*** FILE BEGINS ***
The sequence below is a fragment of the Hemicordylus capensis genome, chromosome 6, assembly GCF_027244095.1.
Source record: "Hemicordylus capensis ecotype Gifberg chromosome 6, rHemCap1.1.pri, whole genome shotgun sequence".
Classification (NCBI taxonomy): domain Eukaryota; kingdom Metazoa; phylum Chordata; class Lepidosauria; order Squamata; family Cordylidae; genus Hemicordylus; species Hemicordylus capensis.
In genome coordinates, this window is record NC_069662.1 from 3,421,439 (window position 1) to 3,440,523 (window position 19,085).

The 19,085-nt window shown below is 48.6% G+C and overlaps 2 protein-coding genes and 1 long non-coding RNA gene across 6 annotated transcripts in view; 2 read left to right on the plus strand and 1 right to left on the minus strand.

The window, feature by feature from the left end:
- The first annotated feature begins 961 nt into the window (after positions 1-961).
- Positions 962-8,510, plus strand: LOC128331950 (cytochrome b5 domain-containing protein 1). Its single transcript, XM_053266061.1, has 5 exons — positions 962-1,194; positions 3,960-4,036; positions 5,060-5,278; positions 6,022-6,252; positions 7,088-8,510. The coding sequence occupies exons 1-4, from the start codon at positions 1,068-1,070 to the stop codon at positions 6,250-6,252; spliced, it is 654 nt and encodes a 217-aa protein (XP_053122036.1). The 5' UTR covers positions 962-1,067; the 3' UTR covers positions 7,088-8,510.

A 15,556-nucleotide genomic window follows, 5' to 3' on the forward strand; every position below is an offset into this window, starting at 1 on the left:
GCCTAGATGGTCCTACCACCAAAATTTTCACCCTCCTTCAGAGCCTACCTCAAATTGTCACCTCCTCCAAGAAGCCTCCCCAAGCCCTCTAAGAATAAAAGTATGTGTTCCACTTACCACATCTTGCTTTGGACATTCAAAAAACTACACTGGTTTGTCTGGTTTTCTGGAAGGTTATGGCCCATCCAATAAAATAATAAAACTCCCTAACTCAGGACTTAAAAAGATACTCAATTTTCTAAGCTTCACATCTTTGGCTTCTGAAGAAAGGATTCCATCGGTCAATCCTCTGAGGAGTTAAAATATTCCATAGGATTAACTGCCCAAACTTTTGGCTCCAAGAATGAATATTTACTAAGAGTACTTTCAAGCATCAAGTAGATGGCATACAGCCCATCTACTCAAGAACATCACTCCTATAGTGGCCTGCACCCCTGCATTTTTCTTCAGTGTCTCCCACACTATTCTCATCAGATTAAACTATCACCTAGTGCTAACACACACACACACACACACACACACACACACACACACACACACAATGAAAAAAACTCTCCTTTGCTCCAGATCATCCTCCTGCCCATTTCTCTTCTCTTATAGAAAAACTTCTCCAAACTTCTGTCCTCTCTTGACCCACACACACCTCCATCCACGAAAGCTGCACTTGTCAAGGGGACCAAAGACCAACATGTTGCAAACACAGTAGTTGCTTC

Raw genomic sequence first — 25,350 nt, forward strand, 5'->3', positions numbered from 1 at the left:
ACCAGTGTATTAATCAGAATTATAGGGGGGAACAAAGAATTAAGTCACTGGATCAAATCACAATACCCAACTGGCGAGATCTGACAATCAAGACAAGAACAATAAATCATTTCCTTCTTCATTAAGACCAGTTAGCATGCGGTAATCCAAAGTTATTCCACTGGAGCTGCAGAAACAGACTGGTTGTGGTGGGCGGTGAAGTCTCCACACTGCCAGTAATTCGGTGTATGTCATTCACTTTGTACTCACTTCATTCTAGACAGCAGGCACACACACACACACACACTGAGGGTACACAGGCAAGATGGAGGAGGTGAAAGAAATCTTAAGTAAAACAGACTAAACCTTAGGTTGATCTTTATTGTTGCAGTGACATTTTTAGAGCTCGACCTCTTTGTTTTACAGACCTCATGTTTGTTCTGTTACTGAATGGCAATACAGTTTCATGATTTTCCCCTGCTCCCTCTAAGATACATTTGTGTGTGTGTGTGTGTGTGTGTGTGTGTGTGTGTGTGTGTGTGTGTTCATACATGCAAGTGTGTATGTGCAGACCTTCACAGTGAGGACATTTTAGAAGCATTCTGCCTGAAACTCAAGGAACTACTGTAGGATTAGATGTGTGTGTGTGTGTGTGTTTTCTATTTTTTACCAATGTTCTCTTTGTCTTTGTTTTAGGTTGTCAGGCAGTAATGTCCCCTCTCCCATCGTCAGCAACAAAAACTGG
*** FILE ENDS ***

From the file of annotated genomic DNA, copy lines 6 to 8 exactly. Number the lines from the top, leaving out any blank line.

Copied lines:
The window, feature by feature from the left end:
- The first annotated feature begins 961 nt into the window (after positions 1-961).
- Positions 962-8,510, plus strand: LOC128331950 (cytochrome b5 domain-containing protein 1). Its single transcript, XM_053266061.1, has 5 exons — positions 962-1,194; positions 3,960-4,036; positions 5,060-5,278; positions 6,022-6,252; positions 7,088-8,510. The coding sequence occupies exons 1-4, from the start codon at positions 1,068-1,070 to the stop codon at positions 6,250-6,252; spliced, it is 654 nt and encodes a 217-aa protein (XP_053122036.1). The 5' UTR covers positions 962-1,067; the 3' UTR covers positions 7,088-8,510.